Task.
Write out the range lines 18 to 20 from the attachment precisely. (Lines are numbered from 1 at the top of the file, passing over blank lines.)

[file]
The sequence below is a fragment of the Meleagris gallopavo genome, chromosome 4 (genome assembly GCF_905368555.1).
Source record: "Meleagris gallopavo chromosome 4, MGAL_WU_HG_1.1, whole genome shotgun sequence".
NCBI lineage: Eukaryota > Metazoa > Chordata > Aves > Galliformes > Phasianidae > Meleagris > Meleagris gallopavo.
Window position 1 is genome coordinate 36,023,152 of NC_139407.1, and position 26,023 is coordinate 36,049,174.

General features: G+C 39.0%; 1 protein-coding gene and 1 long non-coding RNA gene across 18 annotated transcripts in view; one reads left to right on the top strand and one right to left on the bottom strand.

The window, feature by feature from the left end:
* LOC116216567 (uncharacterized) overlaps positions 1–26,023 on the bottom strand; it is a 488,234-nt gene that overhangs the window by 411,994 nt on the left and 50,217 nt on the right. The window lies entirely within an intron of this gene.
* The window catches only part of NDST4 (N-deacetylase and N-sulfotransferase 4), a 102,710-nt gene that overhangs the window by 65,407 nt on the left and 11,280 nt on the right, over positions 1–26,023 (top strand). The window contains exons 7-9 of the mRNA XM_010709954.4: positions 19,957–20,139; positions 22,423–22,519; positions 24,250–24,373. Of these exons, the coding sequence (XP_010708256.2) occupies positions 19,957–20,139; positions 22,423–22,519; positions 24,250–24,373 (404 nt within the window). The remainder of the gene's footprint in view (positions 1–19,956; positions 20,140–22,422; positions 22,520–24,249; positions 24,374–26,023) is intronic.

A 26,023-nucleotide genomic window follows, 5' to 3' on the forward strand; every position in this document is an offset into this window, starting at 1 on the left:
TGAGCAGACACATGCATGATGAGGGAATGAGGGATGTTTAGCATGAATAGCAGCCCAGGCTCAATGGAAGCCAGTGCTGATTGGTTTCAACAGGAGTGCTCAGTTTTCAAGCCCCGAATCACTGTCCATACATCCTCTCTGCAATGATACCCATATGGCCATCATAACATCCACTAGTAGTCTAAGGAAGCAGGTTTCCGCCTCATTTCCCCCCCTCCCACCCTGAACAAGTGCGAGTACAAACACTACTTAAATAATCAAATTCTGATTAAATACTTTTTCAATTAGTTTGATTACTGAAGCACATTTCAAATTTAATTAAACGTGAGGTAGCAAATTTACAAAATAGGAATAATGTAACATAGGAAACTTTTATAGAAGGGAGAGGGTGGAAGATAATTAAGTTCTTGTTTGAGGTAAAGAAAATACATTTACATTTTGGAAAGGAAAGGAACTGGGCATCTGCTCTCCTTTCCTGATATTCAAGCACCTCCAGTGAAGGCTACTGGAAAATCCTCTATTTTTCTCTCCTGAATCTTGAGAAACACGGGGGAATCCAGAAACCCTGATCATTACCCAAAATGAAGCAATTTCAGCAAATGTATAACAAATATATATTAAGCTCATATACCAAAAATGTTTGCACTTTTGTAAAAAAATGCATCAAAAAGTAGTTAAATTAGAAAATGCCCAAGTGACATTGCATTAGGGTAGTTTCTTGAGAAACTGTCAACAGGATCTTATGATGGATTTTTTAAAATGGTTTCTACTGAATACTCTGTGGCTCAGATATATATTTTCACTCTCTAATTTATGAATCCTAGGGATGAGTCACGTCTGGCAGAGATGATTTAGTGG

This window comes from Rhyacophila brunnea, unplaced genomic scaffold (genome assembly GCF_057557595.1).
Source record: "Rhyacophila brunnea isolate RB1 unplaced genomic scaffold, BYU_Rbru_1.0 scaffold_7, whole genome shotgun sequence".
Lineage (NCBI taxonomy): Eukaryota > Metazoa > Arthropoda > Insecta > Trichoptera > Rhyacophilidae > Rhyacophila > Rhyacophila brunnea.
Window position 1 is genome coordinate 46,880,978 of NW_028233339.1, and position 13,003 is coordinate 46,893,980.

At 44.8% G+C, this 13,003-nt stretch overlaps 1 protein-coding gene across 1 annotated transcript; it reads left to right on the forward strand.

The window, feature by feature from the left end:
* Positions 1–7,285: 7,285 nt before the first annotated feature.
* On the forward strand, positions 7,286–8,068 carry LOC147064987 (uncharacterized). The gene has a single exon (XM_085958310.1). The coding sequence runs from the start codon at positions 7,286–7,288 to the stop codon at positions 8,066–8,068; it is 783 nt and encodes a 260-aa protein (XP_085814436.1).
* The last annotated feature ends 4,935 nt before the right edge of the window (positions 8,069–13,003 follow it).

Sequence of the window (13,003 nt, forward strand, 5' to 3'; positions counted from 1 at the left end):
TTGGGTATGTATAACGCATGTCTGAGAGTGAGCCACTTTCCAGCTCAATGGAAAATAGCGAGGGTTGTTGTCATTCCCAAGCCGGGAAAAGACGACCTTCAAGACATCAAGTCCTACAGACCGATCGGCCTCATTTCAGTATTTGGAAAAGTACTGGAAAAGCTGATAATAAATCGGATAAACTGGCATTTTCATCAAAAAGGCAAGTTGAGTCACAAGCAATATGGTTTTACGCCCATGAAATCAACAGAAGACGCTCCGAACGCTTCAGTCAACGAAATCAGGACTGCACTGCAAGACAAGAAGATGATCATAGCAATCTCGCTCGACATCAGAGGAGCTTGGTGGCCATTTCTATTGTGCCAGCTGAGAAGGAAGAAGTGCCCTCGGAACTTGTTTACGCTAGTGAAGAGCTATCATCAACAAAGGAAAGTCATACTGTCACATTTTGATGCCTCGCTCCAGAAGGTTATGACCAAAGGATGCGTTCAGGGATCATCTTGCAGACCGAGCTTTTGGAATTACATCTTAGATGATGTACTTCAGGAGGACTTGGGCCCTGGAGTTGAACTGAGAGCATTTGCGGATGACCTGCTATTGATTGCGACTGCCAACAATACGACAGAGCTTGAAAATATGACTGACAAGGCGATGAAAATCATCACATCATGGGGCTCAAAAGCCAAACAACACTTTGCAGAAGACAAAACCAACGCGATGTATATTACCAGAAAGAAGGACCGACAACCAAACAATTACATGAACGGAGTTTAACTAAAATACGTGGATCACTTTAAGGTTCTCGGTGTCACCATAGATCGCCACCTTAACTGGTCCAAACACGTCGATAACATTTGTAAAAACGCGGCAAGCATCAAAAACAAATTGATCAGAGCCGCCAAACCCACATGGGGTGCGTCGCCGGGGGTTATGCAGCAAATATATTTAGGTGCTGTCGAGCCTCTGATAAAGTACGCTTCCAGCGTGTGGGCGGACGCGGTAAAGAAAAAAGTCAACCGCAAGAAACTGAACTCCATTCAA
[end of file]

* On the forward strand, positions 7,286–8,068 carry LOC147064987 (uncharacterized). The gene has a single exon (XM_085958310.1). The coding sequence runs from the start codon at positions 7,286–7,288 to the stop codon at positions 8,066–8,068; it is 783 nt and encodes a 260-aa protein (XP_085814436.1).
* The last annotated feature ends 4,935 nt before the right edge of the window (positions 8,069–13,003 follow it).

Sequence of the window (13,003 nt, forward strand, 5' to 3'; positions counted from 1 at the left end):